Train the Trainer Brings Success Beyond the Workplace
Lou Bradshaw, a Manufacturing and Service Manager for a machine tools company, didn’t intend to participate in the German American Chamber of Commerce’s Train the Trainer Seminar, but when his coworker who was scheduled to attend couldn’t make it, Bradshaw took his place and ended up exceling in the training.
“I enjoyed Train the Trainer very much and found it to be a very positive, enlightening experience,” he said. Bradshaw did so well on the exam that he was invited to be on the Train the Trainer Exam Board. He’s now been a part of the seminar’s evaluation process for 3 years.
Train the Trainer is an extensive seminar designed to help trainers do their jobs more effectively through both practical and theoretical tools, reviewing concepts such as learning styles, communication techniques, planning methods, and more. Based on international training standards, it is tailored for US manufacturing personnel but can be customized for non-technical training as well. Participants can apply the skills and methods learned in the seminar to situations across industries and in their professional and personal lives.
Bradshaw can attest to that—he often uses lessons from Train the Trainer in his day to day. When his wife was having issues with her assistant at work, Bradshaw explained the techniques he learned on giving and receiving feedback, which helped her approach the problem strategically. Additionally, outside of work, Bradshaw is an umpire for high school softball and baseball games, and he’s taken on several “apprentice umpires,” using the Train the Trainer methodology to train them successfully. “If you don’t have the right techniques, your training won’t be as effective,” he said.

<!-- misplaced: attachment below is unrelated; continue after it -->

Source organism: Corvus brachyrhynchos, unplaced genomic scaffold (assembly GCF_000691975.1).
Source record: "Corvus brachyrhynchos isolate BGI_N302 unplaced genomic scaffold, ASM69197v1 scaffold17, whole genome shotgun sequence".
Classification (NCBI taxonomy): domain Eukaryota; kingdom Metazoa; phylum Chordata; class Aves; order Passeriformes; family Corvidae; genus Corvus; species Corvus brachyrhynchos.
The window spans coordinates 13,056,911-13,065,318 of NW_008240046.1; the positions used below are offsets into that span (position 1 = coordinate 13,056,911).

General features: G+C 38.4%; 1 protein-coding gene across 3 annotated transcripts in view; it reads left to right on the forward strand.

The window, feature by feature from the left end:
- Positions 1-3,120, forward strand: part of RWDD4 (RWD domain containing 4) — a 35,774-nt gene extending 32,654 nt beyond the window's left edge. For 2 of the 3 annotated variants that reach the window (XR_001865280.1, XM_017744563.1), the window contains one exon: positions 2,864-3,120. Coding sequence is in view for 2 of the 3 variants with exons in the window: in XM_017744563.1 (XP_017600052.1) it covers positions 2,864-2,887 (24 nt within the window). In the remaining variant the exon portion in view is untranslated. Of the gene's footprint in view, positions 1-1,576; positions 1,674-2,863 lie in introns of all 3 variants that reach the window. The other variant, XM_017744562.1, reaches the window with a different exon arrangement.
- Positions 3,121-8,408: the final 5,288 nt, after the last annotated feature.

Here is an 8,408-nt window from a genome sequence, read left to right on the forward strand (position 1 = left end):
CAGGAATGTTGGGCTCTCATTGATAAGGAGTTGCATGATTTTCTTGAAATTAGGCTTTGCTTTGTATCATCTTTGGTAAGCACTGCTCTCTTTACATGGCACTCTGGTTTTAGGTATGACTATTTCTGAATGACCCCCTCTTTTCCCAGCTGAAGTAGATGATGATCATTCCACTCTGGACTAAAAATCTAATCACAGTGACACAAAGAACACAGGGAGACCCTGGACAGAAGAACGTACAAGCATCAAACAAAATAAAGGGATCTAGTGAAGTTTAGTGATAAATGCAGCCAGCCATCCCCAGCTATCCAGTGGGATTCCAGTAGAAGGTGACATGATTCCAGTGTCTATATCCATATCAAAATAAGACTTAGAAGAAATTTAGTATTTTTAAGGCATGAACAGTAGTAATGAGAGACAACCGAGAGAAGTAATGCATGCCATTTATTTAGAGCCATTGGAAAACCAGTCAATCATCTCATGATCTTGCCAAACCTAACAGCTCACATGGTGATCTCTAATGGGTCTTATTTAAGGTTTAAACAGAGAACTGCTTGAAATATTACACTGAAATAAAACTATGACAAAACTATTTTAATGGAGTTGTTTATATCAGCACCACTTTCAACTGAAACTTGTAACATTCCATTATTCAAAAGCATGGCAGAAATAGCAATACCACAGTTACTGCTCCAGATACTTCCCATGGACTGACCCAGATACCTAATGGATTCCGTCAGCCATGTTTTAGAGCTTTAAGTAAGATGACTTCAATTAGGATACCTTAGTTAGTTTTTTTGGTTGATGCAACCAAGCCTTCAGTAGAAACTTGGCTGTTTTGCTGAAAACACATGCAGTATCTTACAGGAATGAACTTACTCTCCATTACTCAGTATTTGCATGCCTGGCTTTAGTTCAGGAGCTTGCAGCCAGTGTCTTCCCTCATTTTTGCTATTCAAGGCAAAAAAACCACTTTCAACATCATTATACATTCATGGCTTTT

When he participated in the seminar, one comment by his trainer especially stood out to him: “The success and the failure of every apprentice is largely within the control of the manager or the mentor.” It caused him to reflect on the employees he has managed throughout his professional career and remains a focal point when he trains others today.
“Every time I interact with people I supervise, I keep in mind that their success and failure is mostly on me, and that has changed my management style,” Bradshaw said. “It motivates me even more to employ the techniques I gained from Train the Trainer to ensure I’m providing the best possible training.”
As a member of the Train the Trainer Exam Board, Bradshaw finds himself an expert in these training methods—he has to know them inside and out in order to evaluate seminar participants. His favorite part about being involved in Train the Trainer is interacting with participants, and he enjoys learning about industries different than his own. Bradshaw said one of the most interesting things for him is that, because Train the Trainer’s methods are so standardized, he’s able to evaluate those taking the exam even if he’s unfamiliar with the specialized equipment they’re using.
Overall, Bradshaw highly recommends Train the Trainer to anyone, no matter their industry.
“The things that you learn in this seminar can easily be applied to interactions with not just people that are your direct reports or your apprentices, but also your coworkers, and in some cases your supervisors,” he said. “These communication techniques are invaluable to your day-to-day life.”